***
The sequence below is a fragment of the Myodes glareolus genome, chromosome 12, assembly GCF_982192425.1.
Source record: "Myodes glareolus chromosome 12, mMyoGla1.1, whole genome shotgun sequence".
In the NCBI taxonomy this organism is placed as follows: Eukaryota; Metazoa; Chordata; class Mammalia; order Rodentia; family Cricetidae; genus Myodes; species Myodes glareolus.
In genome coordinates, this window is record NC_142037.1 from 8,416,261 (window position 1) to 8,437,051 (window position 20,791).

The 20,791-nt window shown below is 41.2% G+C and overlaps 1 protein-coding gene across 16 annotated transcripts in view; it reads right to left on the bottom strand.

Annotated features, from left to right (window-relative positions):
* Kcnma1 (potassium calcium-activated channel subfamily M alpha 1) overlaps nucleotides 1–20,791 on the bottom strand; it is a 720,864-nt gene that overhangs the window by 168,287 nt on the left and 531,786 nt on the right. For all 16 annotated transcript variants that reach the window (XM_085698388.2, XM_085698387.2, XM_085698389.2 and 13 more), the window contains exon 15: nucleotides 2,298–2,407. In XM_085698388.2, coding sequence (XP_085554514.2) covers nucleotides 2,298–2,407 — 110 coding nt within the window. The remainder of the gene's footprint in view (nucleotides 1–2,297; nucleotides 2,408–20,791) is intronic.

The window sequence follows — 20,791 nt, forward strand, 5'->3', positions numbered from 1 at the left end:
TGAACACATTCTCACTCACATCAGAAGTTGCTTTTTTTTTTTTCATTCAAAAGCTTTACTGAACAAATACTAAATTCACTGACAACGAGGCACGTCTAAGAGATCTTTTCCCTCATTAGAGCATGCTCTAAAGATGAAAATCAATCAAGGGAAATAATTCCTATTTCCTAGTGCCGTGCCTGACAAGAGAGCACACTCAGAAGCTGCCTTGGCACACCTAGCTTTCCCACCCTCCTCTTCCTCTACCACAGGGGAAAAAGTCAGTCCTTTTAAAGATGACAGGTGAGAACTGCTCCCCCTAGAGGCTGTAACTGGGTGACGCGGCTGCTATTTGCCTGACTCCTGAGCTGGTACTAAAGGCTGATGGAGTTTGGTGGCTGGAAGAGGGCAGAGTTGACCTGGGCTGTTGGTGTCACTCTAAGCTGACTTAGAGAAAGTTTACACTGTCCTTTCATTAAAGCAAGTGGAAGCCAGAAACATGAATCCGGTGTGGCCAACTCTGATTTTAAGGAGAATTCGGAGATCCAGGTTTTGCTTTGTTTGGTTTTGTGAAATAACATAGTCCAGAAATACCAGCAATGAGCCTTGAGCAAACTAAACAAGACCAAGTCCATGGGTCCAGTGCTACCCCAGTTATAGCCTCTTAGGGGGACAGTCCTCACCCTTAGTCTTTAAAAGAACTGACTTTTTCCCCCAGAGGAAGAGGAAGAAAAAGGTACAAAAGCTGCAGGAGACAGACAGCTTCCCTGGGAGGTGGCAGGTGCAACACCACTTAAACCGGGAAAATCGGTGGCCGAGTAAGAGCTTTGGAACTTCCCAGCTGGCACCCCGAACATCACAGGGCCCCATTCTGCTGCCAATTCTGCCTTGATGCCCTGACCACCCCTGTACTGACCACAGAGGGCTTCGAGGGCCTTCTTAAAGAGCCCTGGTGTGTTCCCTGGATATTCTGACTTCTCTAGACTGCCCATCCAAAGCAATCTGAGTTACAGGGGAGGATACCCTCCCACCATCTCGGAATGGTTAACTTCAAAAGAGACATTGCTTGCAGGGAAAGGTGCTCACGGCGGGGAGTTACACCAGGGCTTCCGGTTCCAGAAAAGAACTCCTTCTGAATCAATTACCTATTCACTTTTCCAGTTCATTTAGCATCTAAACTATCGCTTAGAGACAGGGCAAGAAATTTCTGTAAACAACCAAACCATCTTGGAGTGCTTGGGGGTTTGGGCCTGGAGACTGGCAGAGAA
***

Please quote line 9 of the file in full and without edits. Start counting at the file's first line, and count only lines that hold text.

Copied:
TGAACACATTCTCACTCACATCAGAAGTTGCTTTTTTTTTTTTCATTCAAAAGCTTTACTGAACAAATACTAAATTCACTGACAACGAGGCACGTCTAAGAGATCTTTTCCCTCATTAGAGCATGCTCTAAAGATGAAAATCAATCAAGGGAAATAATTCCTATTTCCTAGTGCCGTGCCTGACAAGAGAGCACACTCAGAAGCTGCCTTGGCACACCTAGCTTTCCCACCCTCCTCTTCCTCTACCACAGGGGAAAAAGTCAGTCCTTTTAAAGATGACAGGTGAGAACTGCTCCCCCTAGAGGCTGTAACTGGGTGACGCGGCTGCTATTTGCCTGACTCCTGAGCTGGTACTAAAGGCTGATGGAGTTTGGTGGCTGGAAGAGGGCAGAGTTGACCTGGGCTGTTGGTGTCACTCTAAGCTGACTTAGAGAAAGTTTACACTGTCCTTTCATTAAAGCAAGTGGAAGCCAGAAACATGAATCCGGTGTGGCCAACTCTGATTTTAAGGAGAATTCGGAGATCCAGGTTTTGCTTTGTTTGGTTTTGTGAAATAACATAGTCCAGAAATACCAGCAATGAGCCTTGAGCAAACTAAACAAGACCAAGTCCATGGGTCCAGTGCTACCCCAGTTATAGCCTCTTAGGGGGACAGTCCTCACCCTTAGTCTTTAAAAGAACTGACTTTTTCCCCCAGAGGAAGAGGAAGAAAAAGGTACAAAAGCTGCAGGAGACAGACAGCTTCCCTGGGAGGTGGCAGGTGCAACACCACTTAAACCGGGAAAATCGGTGGCCGAGTAAGAGCTTTGGAACTTCCCAGCTGGCACCCCGAACATCACAGGGCCCCATTCTGCTGCCAATTCTGCCTTGATGCCCTGACCACCCCTGTACTGACCACAGAGGGCTTCGAGGGCCTTCTTAAAGAGCCCTGGTGTGTTCCCTGGATATTCTGACTTCTCTAGACTGCCCATCCAAAGCAATCTGAGTTACAGGGGAGGATACCCTCCCACCATCTCGGAATGGTTAACTTCAAAAGAGACATTGCTTGCAGGGAAAGGTGCTCACGGCGGGGAGTTACACCAGGGCTTCCGGTTCCAGAAAAGAACTCCTTCTGAATCAATTACCTATTCACTTTTCCAGTTCATTTAGCATCTAAACTATCGCTTAGAGACAGGGCAAGAAATTTCTGTAAACAACCAAACCATCTTGGAGTGCTTGGGGGTTTGGGCCTGGAGACTGGCAGAGAA